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From Main Street to Mall: The Rise and Fall of the American Department Store. By Vicki Howard. (Philadelphia: University of Pennsylvania Press, 2015. Pp. 304. $34.95 cloth)

From the late nineteenth through the mid-twentieth century, department stores were portals to luxury, innovators of modern retailing, and major players in the development of center cities. Today, department stores are considered passé and fêted as “historic or nostalgic artifacts” that epitomize the good old days of urban life and leisure (p. 5).

Vicki Howard examines this transformation in From Main Street to Mall: The Rise and Fall of the American Department Store. She rejects the conventional wisdom offered by marketing and retail scholars—the idea that the rise and fall of department stores was simply “part of a life cycle” of retailing (p. 5). Instead, she argues that their course was shaped by structural shifts in the U.S. economy, the rise and proliferation of chain and discount stores, suburbanization, the decline of American cities, and the actions (as well as inactions) of the state. She also insists that the department store industry itself made decisions that facilitated the birth and success of discounters, as well as its own demise. In doing all of this, Howard makes significant contributions to our historical understanding of American department stores—those in and outside major cities—and their relationship to the state and other retailers in the nineteenth and twentieth centuries. [End Page 304]

Howard’s book is an impressive achievement. Well written and extensively researched, it deftly builds on the works of Susan Porter Benson, Lizabeth Cohen, Alison Isenberg, William R. Leach, Richard Longstreth, and Daniel Opler, among others, while engaging department store records, trade publications, and newspapers.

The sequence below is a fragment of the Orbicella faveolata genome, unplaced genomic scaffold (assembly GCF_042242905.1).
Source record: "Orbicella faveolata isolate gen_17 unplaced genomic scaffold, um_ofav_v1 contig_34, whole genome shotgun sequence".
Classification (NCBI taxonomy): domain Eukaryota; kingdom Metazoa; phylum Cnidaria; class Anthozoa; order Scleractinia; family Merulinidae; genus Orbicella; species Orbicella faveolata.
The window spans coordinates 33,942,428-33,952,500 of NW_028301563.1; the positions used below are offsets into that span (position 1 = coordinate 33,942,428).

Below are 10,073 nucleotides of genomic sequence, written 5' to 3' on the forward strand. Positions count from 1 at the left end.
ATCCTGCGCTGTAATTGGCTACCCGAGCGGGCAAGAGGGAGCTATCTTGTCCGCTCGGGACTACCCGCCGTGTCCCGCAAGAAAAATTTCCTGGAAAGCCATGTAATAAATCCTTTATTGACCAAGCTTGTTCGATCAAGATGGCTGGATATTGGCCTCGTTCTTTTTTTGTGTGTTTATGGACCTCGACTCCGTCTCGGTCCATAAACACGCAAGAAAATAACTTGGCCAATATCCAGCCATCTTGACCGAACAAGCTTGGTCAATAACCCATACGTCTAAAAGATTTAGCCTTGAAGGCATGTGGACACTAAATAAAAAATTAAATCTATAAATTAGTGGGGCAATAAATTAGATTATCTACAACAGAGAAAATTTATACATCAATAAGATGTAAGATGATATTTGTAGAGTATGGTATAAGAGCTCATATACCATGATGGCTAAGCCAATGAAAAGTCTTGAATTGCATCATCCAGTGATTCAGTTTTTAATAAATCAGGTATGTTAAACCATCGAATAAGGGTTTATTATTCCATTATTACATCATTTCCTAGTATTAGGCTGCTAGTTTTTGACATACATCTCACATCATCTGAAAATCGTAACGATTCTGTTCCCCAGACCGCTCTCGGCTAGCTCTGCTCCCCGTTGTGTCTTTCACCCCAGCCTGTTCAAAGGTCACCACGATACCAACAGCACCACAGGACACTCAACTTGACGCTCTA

What distinguishes From Main Street to Mall from other books on department stores, however, is its meticulous attention to the industry’s relationship with the government through the decades. Department stores welcomed the support and protection of state and federal governments when they believed their interests and goals would be safeguarded. However, when government agencies sought to implement fair-trade legislation, protect price maintenance, or pursue any policy retailers believed would undermine their power, department stores strategically campaigned against government oversight. In such instances, they even went as far as to ally themselves with their competitors—chain and discount stores—to push for a laissez-faire program. In the end, Howard argues, it was “loose federal oversight of the financial sector and the explosion of leveraged buyouts” that “allowed a wave of ‘retail-merger mania’ . . . and left far fewer firms standing” in the final decades of the twentieth century (p. 199).

From Main Street to Mall is arguably at its best when exploring postwar department stores and their efforts to expand and modernize in the face of the discount revolution and federal policies that supported the decentralization of cities. However, its consideration of the industry during the civil rights movement may leave some readers wanting more. Howard rightly notes that many merchants, specifically those in the South, “opposed federally mandated desegregation of public accommodations” (p. 160). She also rightly credits grassroots activism and government intervention for integrating these spaces on behalf of African American workers and consumers. But Howard surprisingly makes no mention of the urban disturbances of the 1960s or how department stores often thwarted integration by shifting into suburban retailing (where they could continue to cater to and secure the work of their desired clientele and personnel—the [End Page 305] white middle class). All of this significantly affected the industry and American cities.

Nevertheless, From Main Street to Mall remains an insightful and valuable text on the history of department stores. It is essential reading for anyone interested in American consumer capitalism, retailing, and politics.

Traci Parker

TRACI PARKER is an assistant professor in the W. E. B. Du Bois Department of Afro-American Studies at the University of Massachusetts– Amherst. She is currently writing a book on African American workers and consumers in twentieth-century department stores.



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pp. 304-306
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